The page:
Dangers of E-Cigarettes

Opponents of e-cigarettes warn that while many view the devices as a safer alternative to traditional cigarettes, the reality is that there have not been a sufficient number of studies conducted to determine the impact that e-cigarettes have on one’s health. In Los Angeles, for example, where the city council recently joined cities like Boston and Chicago in treating e-cigarettes like regular cigarettes, health officials warned that the dangers of e-cigarettes simply are not known at this time.

Many officials have cited the fact that in the early days of tobacco use, smokers and even their doctors were unaware of the dangers of cigarettes, a fact that led to what many officials agree to be the largest single cause of preventable death in American history. Others point out that e-cigarettes are not currently regulated by the FDA and that the substance used in e-cigarettes is highly toxic and could be harmful and even lethal if left in the hands of the wrong person.

E-Cigarette Users Disagree With Bans

The decision to ban e-cigarettes has upset many e-cigarette users, many of whom claim that e-cigarettes have helped them cut back on or quit traditional cigarette consumption. E-cigarette smokers point to the fact that e-cigarettes do not use tobacco as a reason for their relative harmlessness.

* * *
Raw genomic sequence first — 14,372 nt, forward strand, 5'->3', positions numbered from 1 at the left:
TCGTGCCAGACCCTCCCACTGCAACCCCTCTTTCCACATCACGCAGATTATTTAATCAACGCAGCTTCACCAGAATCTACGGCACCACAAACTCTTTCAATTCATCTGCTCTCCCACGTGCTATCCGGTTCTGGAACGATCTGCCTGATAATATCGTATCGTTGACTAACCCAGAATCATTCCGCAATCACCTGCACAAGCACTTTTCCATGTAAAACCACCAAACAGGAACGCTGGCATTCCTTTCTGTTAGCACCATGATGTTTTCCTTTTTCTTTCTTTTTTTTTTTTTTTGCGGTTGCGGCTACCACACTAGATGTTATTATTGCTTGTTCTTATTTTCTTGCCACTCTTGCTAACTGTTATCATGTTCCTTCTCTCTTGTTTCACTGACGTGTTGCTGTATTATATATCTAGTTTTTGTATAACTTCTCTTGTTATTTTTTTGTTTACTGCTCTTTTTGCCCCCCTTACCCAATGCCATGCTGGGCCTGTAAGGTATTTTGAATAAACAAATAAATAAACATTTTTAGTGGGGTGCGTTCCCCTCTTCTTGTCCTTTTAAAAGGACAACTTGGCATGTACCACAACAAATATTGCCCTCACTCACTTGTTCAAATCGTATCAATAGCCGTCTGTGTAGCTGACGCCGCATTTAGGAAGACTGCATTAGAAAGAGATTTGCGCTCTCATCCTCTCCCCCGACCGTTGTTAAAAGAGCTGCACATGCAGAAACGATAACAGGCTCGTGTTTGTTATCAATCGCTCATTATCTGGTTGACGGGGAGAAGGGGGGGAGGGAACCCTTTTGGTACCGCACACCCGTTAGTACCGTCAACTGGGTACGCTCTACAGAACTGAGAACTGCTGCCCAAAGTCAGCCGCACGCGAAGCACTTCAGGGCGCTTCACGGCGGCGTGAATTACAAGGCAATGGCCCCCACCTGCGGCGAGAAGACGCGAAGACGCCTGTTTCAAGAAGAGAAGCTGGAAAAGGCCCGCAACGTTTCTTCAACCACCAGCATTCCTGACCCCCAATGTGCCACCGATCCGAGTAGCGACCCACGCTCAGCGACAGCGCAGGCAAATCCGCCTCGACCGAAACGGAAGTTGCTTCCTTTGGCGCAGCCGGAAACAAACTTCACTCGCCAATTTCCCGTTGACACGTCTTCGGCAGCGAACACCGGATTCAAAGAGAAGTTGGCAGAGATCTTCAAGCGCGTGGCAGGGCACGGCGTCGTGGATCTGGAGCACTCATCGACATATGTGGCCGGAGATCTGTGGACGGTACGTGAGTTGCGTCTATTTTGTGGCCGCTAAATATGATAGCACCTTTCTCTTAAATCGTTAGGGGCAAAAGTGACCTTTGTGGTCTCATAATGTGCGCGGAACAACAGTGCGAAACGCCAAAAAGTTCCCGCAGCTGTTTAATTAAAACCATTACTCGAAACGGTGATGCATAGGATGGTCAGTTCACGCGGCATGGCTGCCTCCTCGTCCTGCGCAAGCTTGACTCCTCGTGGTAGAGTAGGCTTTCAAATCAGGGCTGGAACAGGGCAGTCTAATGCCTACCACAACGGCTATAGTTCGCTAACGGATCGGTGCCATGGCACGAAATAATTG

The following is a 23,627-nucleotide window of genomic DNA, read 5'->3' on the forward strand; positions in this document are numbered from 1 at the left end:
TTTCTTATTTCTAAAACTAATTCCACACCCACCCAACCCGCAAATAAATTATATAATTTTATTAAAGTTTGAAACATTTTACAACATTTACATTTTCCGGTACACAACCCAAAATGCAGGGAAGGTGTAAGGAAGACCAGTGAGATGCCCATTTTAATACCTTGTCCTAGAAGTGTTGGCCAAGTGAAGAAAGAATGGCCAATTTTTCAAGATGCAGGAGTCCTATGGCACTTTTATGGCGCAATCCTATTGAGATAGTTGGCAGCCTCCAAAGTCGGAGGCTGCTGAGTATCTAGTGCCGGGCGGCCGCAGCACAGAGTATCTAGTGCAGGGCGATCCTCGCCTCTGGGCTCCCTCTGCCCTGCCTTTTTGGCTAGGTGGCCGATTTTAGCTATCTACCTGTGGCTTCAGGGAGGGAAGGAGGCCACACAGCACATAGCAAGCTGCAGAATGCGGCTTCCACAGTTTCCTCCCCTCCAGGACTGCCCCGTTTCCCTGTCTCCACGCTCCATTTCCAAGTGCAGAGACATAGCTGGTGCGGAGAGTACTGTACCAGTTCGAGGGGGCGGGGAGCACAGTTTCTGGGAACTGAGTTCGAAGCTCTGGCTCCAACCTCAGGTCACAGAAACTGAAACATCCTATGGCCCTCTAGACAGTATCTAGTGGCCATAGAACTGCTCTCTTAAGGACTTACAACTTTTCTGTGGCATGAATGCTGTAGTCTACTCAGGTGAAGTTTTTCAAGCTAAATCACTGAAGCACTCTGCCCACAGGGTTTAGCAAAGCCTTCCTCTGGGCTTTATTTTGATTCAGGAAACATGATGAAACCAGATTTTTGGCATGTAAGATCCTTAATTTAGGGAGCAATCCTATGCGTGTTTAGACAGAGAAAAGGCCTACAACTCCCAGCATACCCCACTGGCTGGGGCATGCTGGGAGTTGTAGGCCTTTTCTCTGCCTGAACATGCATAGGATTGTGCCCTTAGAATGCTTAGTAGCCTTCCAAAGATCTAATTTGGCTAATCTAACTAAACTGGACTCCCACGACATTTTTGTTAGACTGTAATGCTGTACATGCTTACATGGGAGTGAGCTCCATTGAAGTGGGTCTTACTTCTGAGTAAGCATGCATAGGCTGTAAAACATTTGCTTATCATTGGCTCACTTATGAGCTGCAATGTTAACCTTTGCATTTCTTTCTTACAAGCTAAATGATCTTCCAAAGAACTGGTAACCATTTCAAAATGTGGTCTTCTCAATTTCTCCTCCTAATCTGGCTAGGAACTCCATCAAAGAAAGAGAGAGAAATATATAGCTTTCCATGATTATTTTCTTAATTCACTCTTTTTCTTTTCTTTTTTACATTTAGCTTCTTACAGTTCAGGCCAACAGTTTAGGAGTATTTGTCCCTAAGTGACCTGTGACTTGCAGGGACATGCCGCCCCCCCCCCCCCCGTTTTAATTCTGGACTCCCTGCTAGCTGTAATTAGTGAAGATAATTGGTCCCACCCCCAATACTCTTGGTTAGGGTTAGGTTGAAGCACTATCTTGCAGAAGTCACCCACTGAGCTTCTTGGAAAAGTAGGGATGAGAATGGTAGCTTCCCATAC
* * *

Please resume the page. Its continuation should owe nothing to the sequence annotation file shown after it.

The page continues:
Many e-cigarette users believe that since the devices use vapors rather than smoke that the dangers of second-hand smoke are relatively small. These users believe that the ban on e-cigarettes is unfounded, and point to the lack of research as a reason that the decision to ban the devices should be reconsidered.

Future of Vaping Unclear

As the decision currently stands in cities where bans are in place, individuals who like to vape face the same restrictions as those who consume tobacco cigarettes. Vaping is no longer allowed in bars or restaurants, for example, and can only legally be partaken in at designated vaping lounges, where customers who are specifically there to try different types of vapor products may sit indoors and vape. It remains to be seen whether further research about vaping will bring about more or less restrictions.

There Is A Problem May Open The Doors To A New Life

Posted on: April 11th, 2014 by The Gooden Center No Comments